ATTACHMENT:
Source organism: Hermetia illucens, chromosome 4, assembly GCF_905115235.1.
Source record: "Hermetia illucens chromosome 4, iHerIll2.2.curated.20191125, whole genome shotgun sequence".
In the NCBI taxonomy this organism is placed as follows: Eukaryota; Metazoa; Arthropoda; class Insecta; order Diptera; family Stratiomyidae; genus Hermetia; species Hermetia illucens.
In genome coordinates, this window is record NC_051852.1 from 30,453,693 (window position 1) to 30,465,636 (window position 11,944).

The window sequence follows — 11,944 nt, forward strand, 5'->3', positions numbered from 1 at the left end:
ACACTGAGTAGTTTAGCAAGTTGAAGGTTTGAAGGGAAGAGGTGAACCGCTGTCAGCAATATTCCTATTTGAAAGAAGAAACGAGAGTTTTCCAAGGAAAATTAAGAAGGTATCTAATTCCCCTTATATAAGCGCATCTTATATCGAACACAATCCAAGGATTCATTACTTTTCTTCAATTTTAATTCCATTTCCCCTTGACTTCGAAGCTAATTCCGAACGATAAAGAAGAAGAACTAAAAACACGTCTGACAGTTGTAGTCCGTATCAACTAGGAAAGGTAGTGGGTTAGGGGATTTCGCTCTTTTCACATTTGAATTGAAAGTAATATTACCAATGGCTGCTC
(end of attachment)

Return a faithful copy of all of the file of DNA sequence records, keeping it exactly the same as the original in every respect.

Source organism: Hermetia illucens, chromosome 4, assembly GCF_905115235.1.
Source record: "Hermetia illucens chromosome 4, iHerIll2.2.curated.20191125, whole genome shotgun sequence".
In the NCBI taxonomy this organism is placed as follows: Eukaryota; Metazoa; Arthropoda; class Insecta; order Diptera; family Stratiomyidae; genus Hermetia; species Hermetia illucens.
In genome coordinates, this window is record NC_051852.1 from 30,453,693 (window position 1) to 30,465,636 (window position 11,944).

The window sequence follows — 11,944 nt, forward strand, 5'->3', positions numbered from 1 at the left end:
ACACTGAGTAGTTTAGCAAGTTGAAGGTTTGAAGGGAAGAGGTGAACCGCTGTCAGCAATATTCCTATTTGAAAGAAGAAACGAGAGTTTTCCAAGGAAAATTAAGAAGGTATCTAATTCCCCTTATATAAGCGCATCTTATATCGAACACAATCCAAGGATTCATTACTTTTCTTCAATTTTAATTCCATTTCCCCTTGACTTCGAAGCTAATTCCGAACGATAAAGAAGAAGAACTAAAAACACGTCTGACAGTTGTAGTCCGTATCAACTAGGAAAGGTAGTGGGTTAGGGGATTTCGCTCTTTTCACATTTGAATTGAAAGTAATATTACCAATGGCTGCTC